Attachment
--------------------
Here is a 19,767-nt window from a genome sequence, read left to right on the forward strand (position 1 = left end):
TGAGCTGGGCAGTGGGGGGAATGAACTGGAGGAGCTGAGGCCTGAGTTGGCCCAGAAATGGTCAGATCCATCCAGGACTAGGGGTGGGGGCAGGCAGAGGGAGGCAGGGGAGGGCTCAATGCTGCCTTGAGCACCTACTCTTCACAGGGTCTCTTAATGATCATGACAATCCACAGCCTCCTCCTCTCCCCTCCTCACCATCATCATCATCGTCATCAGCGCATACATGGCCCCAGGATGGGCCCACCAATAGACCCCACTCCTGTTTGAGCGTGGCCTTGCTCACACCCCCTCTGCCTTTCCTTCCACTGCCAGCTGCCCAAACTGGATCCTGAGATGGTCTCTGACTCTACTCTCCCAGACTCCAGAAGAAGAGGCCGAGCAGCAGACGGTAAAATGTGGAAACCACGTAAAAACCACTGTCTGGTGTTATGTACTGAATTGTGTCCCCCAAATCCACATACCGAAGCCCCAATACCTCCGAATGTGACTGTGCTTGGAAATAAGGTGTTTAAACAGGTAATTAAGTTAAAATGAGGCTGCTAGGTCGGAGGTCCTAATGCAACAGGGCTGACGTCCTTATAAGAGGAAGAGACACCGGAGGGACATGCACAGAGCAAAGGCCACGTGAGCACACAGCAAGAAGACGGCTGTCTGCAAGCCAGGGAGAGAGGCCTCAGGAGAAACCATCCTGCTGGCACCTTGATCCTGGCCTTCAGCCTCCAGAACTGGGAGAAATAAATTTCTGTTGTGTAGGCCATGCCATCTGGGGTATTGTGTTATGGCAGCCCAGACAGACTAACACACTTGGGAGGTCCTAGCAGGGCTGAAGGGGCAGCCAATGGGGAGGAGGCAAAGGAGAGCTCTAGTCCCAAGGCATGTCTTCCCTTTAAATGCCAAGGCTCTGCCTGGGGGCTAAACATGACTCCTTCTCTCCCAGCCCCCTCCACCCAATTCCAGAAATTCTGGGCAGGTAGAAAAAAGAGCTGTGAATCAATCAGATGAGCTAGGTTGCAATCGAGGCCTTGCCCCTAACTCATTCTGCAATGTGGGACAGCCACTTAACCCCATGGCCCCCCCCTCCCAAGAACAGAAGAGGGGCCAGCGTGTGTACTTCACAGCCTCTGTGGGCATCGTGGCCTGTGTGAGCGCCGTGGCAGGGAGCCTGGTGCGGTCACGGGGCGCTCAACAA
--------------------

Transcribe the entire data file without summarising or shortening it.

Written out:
Here is a 19,767-nt window from a genome sequence, read left to right on the forward strand (position 1 = left end):
TGAGCTGGGCAGTGGGGGGAATGAACTGGAGGAGCTGAGGCCTGAGTTGGCCCAGAAATGGTCAGATCCATCCAGGACTAGGGGTGGGGGCAGGCAGAGGGAGGCAGGGGAGGGCTCAATGCTGCCTTGAGCACCTACTCTTCACAGGGTCTCTTAATGATCATGACAATCCACAGCCTCCTCCTCTCCCCTCCTCACCATCATCATCATCGTCATCAGCGCATACATGGCCCCAGGATGGGCCCACCAATAGACCCCACTCCTGTTTGAGCGTGGCCTTGCTCACACCCCCTCTGCCTTTCCTTCCACTGCCAGCTGCCCAAACTGGATCCTGAGATGGTCTCTGACTCTACTCTCCCAGACTCCAGAAGAAGAGGCCGAGCAGCAGACGGTAAAATGTGGAAACCACGTAAAAACCACTGTCTGGTGTTATGTACTGAATTGTGTCCCCCAAATCCACATACCGAAGCCCCAATACCTCCGAATGTGACTGTGCTTGGAAATAAGGTGTTTAAACAGGTAATTAAGTTAAAATGAGGCTGCTAGGTCGGAGGTCCTAATGCAACAGGGCTGACGTCCTTATAAGAGGAAGAGACACCGGAGGGACATGCACAGAGCAAAGGCCACGTGAGCACACAGCAAGAAGACGGCTGTCTGCAAGCCAGGGAGAGAGGCCTCAGGAGAAACCATCCTGCTGGCACCTTGATCCTGGCCTTCAGCCTCCAGAACTGGGAGAAATAAATTTCTGTTGTGTAGGCCATGCCATCTGGGGTATTGTGTTATGGCAGCCCAGACAGACTAACACACTTGGGAGGTCCTAGCAGGGCTGAAGGGGCAGCCAATGGGGAGGAGGCAAAGGAGAGCTCTAGTCCCAAGGCATGTCTTCCCTTTAAATGCCAAGGCTCTGCCTGGGGGCTAAACATGACTCCTTCTCTCCCAGCCCCCTCCACCCAATTCCAGAAATTCTGGGCAGGTAGAAAAAAGAGCTGTGAATCAATCAGATGAGCTAGGTTGCAATCGAGGCCTTGCCCCTAACTCATTCTGCAATGTGGGACAGCCACTTAACCCCATGGCCCCCCCCTCCCAAGAACAGAAGAGGGGCCAGCGTGTGTACTTCACAGCCTCTGTGGGCATCGTGGCCTGTGTGAGCGCCGTGGCAGGGAGCCTGGTGCGGTCACGGGGCGCTCAACAA